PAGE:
& Initiatives

Ohio Ready Schools Initiative Overview


The Ohio Association of Elementary School Administrators (OAESA) has led the Ohio Ready Schools Initiative (ORSI) since its inception in 2008 when eight schools were selected as pilot schools to launch the ORSI. Since then, 68 schools across Ohio have been involved in the ORSI, representing urban, suburban, and rural schools.

A Transformative Journey Begins:

In 2007, research from the Foundation for Child Development highlighted the importance of pre-K-3 alignment and of organizing schools and state organizations to meet two goals: 1) preparing children for successful entry into schools and 2) preparing the schools to support the range of needs demonstrated by incoming kindergartners.

With grant funds from the Kellogg Foundation through the Sisters of Charity Foundation of Canton, the ORSI was created. OAESA joined with the Sisters of Charity Foundation of Canton and the Office of Early Learning at the Ohio Department of Education to design, implement, and support the process of connecting the early childhood community with the K-12 system.

After reviewing the research and the needs identified by the comprehensive stakeholder committee and from the field, seven major components were identified. These components formed the backbone of the ORSI.

Read About ORSI's Thinking

The seven components focus on:

  1. multiple levels of school leadership;
  2. supportive school and classroom environments;
  3. attention to the importance of transitions from home to school and grade to grade;
  4. focus on standards, curriculum, and assessments;
  5. celebration of diversity;
  6. promotion of home-school-community relationships; and
  7. attention to adult learning communities.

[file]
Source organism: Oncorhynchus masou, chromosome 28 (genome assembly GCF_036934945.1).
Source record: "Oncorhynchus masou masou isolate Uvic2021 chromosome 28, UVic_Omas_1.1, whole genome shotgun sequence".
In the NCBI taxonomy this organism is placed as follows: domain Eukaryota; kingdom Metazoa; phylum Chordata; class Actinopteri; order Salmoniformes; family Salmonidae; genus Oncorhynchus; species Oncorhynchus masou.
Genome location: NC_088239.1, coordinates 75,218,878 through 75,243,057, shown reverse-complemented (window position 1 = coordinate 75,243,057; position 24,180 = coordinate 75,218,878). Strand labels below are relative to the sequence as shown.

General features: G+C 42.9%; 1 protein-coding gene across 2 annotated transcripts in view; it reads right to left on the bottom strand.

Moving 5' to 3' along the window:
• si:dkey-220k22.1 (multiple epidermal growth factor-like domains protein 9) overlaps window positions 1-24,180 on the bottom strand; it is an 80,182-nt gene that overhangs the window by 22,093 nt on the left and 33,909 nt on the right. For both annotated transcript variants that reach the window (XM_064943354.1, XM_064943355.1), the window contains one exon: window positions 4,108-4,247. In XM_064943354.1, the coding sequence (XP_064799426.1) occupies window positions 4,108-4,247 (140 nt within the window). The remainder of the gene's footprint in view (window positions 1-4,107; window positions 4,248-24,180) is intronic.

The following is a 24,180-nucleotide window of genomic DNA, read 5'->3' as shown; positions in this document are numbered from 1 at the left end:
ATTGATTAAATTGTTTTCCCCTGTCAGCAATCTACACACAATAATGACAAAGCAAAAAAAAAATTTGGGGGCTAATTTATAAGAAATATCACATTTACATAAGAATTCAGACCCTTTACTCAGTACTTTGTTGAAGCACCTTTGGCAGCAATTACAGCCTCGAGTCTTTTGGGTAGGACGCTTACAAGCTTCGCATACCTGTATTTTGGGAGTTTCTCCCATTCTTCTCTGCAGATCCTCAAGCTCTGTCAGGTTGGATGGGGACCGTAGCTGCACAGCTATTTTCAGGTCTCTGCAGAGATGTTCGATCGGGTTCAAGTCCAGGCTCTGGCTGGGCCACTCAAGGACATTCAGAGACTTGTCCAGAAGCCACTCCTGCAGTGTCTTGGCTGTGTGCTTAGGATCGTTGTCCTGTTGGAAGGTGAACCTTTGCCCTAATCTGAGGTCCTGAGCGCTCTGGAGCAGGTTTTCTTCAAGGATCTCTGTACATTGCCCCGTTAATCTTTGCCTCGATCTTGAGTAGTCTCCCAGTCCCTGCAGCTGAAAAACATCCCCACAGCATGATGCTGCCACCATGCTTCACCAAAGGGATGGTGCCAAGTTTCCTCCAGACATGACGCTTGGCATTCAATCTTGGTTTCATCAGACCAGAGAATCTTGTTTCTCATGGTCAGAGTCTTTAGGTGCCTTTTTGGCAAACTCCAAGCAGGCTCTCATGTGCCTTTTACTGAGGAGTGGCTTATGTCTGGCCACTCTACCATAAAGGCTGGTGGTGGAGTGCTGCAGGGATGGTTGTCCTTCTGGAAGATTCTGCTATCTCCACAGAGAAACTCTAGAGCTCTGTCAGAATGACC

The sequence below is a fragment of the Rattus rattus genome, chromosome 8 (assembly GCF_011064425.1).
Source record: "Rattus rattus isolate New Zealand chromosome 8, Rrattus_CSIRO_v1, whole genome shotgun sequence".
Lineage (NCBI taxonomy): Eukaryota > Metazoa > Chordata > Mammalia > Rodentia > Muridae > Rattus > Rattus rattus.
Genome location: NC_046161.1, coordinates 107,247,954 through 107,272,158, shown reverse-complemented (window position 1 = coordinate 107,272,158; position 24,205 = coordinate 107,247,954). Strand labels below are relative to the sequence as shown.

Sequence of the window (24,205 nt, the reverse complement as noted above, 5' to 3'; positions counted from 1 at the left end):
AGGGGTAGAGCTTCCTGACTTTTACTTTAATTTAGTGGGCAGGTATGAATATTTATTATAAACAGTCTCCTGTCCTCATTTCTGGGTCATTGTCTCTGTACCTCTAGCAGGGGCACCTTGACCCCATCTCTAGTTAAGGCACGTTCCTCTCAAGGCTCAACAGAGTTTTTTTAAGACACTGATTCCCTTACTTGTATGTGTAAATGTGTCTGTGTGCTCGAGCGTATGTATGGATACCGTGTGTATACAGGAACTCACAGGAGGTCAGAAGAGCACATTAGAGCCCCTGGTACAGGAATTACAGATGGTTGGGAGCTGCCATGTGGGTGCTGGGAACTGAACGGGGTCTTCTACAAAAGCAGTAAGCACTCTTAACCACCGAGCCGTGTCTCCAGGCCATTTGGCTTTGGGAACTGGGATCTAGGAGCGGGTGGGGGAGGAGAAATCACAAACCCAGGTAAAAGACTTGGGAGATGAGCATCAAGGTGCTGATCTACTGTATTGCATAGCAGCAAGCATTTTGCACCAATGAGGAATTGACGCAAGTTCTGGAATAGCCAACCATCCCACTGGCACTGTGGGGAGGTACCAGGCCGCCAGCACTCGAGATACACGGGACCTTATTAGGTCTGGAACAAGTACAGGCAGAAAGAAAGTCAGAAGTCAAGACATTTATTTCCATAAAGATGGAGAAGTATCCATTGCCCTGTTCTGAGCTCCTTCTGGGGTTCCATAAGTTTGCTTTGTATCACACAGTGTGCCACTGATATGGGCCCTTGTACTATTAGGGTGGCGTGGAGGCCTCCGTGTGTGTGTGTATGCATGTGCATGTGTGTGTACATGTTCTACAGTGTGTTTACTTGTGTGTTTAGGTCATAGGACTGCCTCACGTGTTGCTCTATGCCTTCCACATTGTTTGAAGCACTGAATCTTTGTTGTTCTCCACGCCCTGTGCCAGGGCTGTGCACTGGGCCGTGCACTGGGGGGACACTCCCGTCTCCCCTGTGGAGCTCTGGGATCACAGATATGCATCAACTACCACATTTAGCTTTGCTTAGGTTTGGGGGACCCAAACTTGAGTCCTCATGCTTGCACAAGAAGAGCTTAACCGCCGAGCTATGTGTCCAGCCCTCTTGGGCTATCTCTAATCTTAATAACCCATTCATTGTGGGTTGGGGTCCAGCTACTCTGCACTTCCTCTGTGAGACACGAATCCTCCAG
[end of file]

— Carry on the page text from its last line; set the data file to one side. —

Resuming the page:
A nine-step process was put into place to create a structure for sites beginning in the ORSI. This process is still utilized. New school site teams are provided a full day of ORSI orientation as well as help in developing locally driven action plans based on their needs assessments. During the year, all ORSI sites have access to an online coach, site visits if requested, and three days of regional networking and professional development.

Impacts of the Journey So Far:

  • increased numbers of early kindergarten registrations;
  • increased teacher involvement in focused professional development;
  • increased kindergarten entry literacy scores;
  • increased parent participation;
  • increased partnerships with pre-K, childcare centers, and community support agencies;
  • increased alignment of curriculum, instruction and expectations across grade levels;
  • increased participant awareness of the alignment of ORSI to professional standards; and
  • increased participants' ability to use ORSI activities as documentation for meeting teacher standards.

The Journey Continues...

The ORSI has been developing ties between local early childhood educators and public school districts for almost 10 years to ensure that children and families are ready for schools and that schools are ready for children and families. OAESA has partnered with the Ounce of Prevention Fund to develop a proposed two-year project to create and implement an ORSI credential that is based on the latest research, best practices in the field, and robust stakeholder engagement and input. This credential would provide a roadmap of critical ORSI components, establish common metrics and benchmarks for progress, and impart formal recognition to schools and leaders that are forging strong partnerships between the early childhood and K-12 systems. By formalizing the ORSI journey, we can deepen engagement with schools that are currently participating in the initiative and can also expand the ORSI to additional interested schools. We will create a strong pre-K-3 continuum for children throughout Ohio-one that provides a strong foundation for children before they begin kindergarten and continues to support them during the critical elementary years so that all children are prepared for later success in school and in life. We believe that this work could serve as a national model as our country's education system transforms from a K-12 system to a pre-K-12 system and beyond.